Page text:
Freedom of Speech China Political Repression in China Victims of Communism

National Identity: We Are Taiwanese, Not Chinese

A dozen years ago, I ran into a group of Asian tourists in Switzerland. When they saw me on the street, they warmly greeted me in Mandarin Chinese, a delightful surprise in a foreign land. The sudden connection with people from my own country who spoke my language was truly a rare and exciting moment. I couldn’t help asking, “Are you Chinese?” However, my innocent question unintentionally disrupted the friendly ambiance that had prevailed. A middle-aged gentleman responded sternly, “We are Taiwanese, not Chinese!”

Taiwanese: A national identity

In 1949, mainland Chinese began to live under a Communist regime, while Chiang Kai-shek and his government relocated in Taiwan. The new regime destroyed many traditional Chinese values inherited through thousand years; the onslaught included ordering to simplify the Chinese characters twice, as a symbol of revolution. The simplified writing system has stripped away much of the traditional values and aesthetic richness. The regime ultimately abandoned its twice “revolutionized” Chinese characters.

Many Taiwanese speak Mandarin Chinese and use the traditional Chinese writing system or write the old version of Chinese characters. One reason for the Taiwan people to do so is to distinguish themselves from Chinese. Taiwanese is a national identity that has kept the part of Chinese values and traditions not destroyed by the Chinese Communist Party (CCP).

Taiwanese culture differs from the one in China. No censorship; more openness. “Taiwanese cherish their freedom of speech and demonstrate a greater political awareness, even though privacy and surveillance concerns may not be as prioritized in both societies.” The recent presidential election in Taiwan has further solidified a profound sense of national identity among its citizens — that of being Taiwanese.

Taiwanese: A nation that loves freedom and democracy

Taiwan, the Republic of China (ROC), did not establish a democratic system like the United States when it was born. For about 50 years, Taiwan was under martial law. In 1996, Taiwan held its first direct presidential election, which marked the end of authoritarian rule and the beginning of democracy.

In the 2024 presidential election, the main parties contesting the election were the ruling Democratic Progressive Party (DPP) and the Kuomintang (KMT). The DPP supports Taiwan’s separate identity from China and rejects Beijing’s sovereignty claims; it believes that only Taiwan’s people can decide their future. In contrast, the KMT, the party of Chiang Kai-shek which “for many years constituted the only real political force, holding virtually all legislative, executive, and judicial posts,” favors closer ties to China and essentially agrees with Beijing’s view that Taiwan and China are part of the same country (Kurlantzick, 2019).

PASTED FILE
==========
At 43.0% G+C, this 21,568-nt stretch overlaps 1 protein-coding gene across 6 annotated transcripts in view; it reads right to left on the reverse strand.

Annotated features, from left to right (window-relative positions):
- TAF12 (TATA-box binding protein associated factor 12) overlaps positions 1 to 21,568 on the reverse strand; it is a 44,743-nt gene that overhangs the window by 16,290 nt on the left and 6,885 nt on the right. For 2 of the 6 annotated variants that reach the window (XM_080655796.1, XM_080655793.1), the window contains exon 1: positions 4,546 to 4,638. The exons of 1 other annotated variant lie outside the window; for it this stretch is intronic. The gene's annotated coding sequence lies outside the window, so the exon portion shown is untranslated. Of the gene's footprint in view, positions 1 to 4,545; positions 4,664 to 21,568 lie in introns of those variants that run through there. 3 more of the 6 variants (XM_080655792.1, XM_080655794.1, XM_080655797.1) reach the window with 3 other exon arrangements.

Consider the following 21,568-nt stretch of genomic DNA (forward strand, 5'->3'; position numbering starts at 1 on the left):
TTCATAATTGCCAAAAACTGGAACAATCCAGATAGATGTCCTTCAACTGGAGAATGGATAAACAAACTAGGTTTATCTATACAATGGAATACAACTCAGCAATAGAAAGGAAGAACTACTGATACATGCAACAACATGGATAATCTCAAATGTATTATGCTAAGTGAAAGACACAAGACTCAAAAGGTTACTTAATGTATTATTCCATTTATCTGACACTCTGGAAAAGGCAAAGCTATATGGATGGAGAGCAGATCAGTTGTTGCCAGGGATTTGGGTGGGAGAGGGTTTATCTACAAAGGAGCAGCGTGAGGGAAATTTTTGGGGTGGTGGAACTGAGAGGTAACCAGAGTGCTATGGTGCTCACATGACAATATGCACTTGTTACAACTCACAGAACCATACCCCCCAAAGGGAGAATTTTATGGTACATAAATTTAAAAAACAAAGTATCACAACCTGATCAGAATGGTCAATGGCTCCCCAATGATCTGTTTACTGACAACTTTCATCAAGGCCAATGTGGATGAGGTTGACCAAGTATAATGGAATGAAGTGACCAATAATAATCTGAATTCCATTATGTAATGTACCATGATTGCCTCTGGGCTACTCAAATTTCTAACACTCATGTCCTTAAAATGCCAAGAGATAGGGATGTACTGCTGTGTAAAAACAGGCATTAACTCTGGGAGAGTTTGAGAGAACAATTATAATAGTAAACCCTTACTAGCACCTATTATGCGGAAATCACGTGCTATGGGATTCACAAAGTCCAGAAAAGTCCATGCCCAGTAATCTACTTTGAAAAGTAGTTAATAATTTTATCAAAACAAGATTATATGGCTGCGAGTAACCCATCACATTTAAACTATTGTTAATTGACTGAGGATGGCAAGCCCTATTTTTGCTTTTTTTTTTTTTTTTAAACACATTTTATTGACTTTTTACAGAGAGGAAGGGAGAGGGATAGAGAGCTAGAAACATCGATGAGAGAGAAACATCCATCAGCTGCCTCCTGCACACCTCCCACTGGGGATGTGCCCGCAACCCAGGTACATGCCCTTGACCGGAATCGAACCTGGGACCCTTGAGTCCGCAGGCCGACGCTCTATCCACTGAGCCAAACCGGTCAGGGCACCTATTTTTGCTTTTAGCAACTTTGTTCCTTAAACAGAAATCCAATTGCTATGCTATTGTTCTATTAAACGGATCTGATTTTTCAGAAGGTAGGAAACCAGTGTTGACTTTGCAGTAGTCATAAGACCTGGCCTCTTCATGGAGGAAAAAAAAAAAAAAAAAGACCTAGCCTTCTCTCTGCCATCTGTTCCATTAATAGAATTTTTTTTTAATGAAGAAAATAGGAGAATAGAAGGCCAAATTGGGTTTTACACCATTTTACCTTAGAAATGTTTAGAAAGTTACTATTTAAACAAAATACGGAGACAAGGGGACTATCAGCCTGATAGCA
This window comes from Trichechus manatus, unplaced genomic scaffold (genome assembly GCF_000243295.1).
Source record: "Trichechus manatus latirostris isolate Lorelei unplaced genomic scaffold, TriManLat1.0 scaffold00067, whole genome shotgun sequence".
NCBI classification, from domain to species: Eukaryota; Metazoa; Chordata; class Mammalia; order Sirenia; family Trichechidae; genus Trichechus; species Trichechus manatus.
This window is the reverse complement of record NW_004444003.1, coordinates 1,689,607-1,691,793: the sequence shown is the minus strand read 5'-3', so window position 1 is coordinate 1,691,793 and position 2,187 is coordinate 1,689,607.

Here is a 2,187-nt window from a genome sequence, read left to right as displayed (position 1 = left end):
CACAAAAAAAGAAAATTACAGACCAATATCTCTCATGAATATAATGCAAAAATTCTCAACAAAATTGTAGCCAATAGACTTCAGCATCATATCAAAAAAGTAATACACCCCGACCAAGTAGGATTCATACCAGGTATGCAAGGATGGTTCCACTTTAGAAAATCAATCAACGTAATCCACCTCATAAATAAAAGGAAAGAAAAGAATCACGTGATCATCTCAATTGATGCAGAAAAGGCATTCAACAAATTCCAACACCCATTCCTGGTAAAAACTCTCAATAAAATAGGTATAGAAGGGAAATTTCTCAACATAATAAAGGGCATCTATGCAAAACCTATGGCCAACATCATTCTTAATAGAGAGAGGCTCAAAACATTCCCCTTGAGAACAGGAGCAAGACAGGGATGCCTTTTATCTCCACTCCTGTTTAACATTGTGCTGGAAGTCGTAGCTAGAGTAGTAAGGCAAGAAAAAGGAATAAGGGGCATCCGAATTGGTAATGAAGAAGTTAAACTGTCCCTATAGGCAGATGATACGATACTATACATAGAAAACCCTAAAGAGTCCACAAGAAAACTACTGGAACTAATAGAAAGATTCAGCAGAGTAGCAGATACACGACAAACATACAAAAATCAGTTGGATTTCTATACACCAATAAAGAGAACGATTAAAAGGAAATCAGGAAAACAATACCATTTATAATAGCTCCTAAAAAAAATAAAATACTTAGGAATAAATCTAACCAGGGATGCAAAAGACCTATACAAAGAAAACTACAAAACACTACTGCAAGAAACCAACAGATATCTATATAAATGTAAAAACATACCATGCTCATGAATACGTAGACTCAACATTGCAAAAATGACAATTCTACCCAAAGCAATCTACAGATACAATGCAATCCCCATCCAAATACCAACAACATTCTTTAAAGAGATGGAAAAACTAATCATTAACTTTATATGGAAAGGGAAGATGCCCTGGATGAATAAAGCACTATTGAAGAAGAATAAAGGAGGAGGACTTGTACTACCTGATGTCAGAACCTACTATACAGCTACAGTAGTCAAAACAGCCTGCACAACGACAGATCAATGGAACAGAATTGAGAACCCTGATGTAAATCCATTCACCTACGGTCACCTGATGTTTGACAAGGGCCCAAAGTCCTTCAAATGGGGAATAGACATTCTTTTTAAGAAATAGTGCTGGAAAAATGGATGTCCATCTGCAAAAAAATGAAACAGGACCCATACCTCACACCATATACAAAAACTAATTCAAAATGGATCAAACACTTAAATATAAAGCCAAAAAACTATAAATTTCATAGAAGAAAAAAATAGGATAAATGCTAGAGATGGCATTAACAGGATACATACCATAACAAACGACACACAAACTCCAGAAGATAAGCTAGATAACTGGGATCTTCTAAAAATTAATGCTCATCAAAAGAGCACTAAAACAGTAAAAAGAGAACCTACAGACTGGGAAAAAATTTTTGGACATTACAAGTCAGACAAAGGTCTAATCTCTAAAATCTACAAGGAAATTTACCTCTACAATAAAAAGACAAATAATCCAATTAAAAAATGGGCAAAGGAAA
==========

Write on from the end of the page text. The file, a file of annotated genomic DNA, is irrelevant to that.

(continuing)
The victory of the DPP in the 2024 presidential election sent a clear message to the Chinese regime. Taiwanese love freedom and democracy. The Taiwan people are proud of being Taiwanese because of their unique cultural cohesion, heritage, nationality, and shared experiences with fellow compatriots (Jamali, 2015).

Ignorance of Taiwan history in China: The result of propaganda and censorship

I was born and raised in China. The portrayal of democracy in Taiwan often came down to a singular image: two politicians engaged in heated confrontations, jumping over tables during Legislative Yuan sessions. This scene was repeatedly broadcasted across CCP-controlled media channels, depicting Taiwan’s democratic process as chaotic and riddled with scandals. Through relentless propaganda, censorship, and indoctrination in education, the CCP aimed to instill the belief among Chinese citizens that Taiwan is an integral part of China and that the CCP has the rightful authority to use military force for its “liberation.”

Regrettably, the pervasive influence of such propaganda has left many Chinese citizens largely uninformed about the reality of Taiwan. They are deprived of the opportunity to appreciate the triumphs of Taiwanese society as it embraces the principles of freedom and democracy. This knowledge gap underscores a profound sense of loss for the Chinese people, who are unable to share in the jubilation experienced by their Taiwanese counterparts.

The former Taiwan president Tsai Ing-wen once said, “Democracy is not just an election, it is our daily life.” This tells an important difference between Taiwanese and Chinese. On a large scale, Taiwanese are not Chinese.

After I published this blog, I received the following comment from my church Brother Adolf. I think it is valuable feedback and should share it with my readers:

“The Chinese invaded Taiwan. The original inhabitants of Taiwan are not Chinese. They are indigenous Austronesian tribes; also know as Formosans, Native Taiwanese, Austronesian Taiwanese, Yuanzhumin or Gaoshan people. There are 14 different tribes of indigenous people in Taiwan, namely Amis, Atayal, Paiwan, Bunun, Puyuma, Rukai, Tsou, Saisiyat, Yami, Thao, Kavalan, Truku, Sakizaya, and Sediq. There are about 569,000 or 2.38% of the island’s population that are nationally recognized as indigenous peoples.

I met them in ‘Formosa’ (aka Taiwan), and they did not have Chinese facial features.”

(Photo from

Leave a Reply